Our results show that bronchiectasis was more progressive on the right side over time. Maffessanti et al2 also found that the right upper lung was usually more involved than the left upper lung. In addition, Davis et al.4 found a right upper lobe dominance in 17 infants and children who received a chest CT and bronchoalveolar lavage at the time of a pulmonary exacerbation. Our results again confirm these cross-sectional findings and show a longitudinal side difference in bronchiectasis. Other than age, there were no other factors associated with the longitudinal side difference in BX scores.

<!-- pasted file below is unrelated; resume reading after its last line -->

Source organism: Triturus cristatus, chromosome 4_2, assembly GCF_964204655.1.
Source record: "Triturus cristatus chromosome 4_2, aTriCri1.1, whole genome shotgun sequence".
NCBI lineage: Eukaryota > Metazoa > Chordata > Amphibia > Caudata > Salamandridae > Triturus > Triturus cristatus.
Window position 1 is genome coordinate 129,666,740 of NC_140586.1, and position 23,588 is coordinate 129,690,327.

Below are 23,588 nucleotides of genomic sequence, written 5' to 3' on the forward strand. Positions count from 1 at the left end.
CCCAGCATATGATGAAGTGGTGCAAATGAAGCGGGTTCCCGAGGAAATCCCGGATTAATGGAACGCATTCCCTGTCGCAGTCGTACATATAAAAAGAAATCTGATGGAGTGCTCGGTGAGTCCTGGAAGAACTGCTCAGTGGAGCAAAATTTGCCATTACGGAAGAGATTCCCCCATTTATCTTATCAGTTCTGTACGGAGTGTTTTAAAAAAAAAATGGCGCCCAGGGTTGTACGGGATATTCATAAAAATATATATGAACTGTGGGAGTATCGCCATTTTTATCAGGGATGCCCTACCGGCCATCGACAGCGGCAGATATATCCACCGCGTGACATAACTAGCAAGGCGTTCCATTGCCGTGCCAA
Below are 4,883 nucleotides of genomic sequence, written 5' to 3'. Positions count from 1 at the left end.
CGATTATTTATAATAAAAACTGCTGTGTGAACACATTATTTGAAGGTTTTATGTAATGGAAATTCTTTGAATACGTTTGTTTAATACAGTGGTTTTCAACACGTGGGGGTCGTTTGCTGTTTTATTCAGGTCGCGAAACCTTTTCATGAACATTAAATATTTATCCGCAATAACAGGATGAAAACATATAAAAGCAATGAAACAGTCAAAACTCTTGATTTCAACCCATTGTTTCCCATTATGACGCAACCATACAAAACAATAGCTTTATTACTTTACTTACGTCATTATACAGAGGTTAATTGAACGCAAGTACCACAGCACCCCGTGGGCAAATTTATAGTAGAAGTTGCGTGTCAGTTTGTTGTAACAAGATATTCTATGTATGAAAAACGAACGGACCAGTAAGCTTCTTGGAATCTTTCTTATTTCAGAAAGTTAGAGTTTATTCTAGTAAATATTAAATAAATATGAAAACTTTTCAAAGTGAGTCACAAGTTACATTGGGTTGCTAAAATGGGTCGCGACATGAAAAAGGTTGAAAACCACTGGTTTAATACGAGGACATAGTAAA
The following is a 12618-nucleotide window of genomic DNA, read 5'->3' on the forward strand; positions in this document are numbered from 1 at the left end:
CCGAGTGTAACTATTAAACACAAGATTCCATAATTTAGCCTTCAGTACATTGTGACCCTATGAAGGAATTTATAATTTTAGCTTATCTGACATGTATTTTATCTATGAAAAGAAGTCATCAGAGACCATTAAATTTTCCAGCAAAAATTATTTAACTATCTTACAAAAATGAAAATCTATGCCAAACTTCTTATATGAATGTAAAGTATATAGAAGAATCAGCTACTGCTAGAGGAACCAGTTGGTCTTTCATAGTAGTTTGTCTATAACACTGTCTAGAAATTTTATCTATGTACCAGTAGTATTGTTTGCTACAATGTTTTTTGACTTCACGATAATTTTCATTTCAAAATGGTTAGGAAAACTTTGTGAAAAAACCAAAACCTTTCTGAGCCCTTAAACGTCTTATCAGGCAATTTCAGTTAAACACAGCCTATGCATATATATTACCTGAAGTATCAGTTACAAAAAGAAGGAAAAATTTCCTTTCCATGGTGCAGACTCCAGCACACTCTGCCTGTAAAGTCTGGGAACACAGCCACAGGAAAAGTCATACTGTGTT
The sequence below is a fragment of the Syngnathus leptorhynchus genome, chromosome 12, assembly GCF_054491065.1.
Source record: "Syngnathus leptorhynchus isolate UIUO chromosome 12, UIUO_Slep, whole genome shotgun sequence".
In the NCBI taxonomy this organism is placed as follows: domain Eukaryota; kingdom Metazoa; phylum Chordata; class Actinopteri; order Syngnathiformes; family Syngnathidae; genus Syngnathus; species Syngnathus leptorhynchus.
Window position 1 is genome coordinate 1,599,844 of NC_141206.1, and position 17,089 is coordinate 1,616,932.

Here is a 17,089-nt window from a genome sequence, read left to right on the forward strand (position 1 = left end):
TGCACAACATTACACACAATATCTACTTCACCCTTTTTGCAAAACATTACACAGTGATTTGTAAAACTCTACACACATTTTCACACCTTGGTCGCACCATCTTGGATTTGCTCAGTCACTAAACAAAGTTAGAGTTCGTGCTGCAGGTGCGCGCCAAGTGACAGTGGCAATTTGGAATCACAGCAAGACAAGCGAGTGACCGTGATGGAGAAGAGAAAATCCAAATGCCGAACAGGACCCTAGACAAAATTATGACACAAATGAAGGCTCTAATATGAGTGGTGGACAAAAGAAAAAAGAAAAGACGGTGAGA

The upper lobe predominance in the development of lung disease among children with CF is so striking and early that we must consider a variety of explanations and their clinical implications. Tomashefski et al.15 and Meyer et al.6 speculated on anatomic and physiologic variables that might play a role in the combination of respiratory infection and inflammation that is characteristic of CF and occurs as early as 4 weeks of age.16,17 Potential physiologic determinants include poor lymphatic drainage and relatively inefficient clearance of secretions, the higher partial pressure of oxygen in the upper lobe regions, relative hypoventilation and reduced cough clearance that might favor infection, retained secretions, and atelectasis. In addition, Meyer et al.6 in relating their findings of increased inflammation in upper lobe BAL fluid to a combination of anatomic and physiologic factors suggested that aspiration, possibly associated with gastroesophageal reflux (GER) and reduced CFTR-related bicarbonate secretion, might be incriminated, especially in infants and young children with CF. Our finding that the right upper lobe region has the worst disease in early childhood is consistent with this concept. Such an explanation might account for the observations16–18 that early inflammation is present during infancy. This explanation is consistent with findings that asymptomatic infants who received airway clearance therapy (ACT) in the Trendelenburg position, during which more episodes of GER occurred, had more respiratory symptoms in the first year of life and worse pulmonary function tests and chest x-ray scores at age 5.12 The authors of that study concluded that further prospective evaluation of chest physiotherapy in asymptomatic children with CF was needed. This is especially true in this new era of early diagnosis through newborn screening coupled to aggressive treatment.19 Our results indicate that a more cautious strategy for ACT may be needed to avoid iatrogenic insults to the developing lung in children with CF, especially in view of the limited evidence of benefits.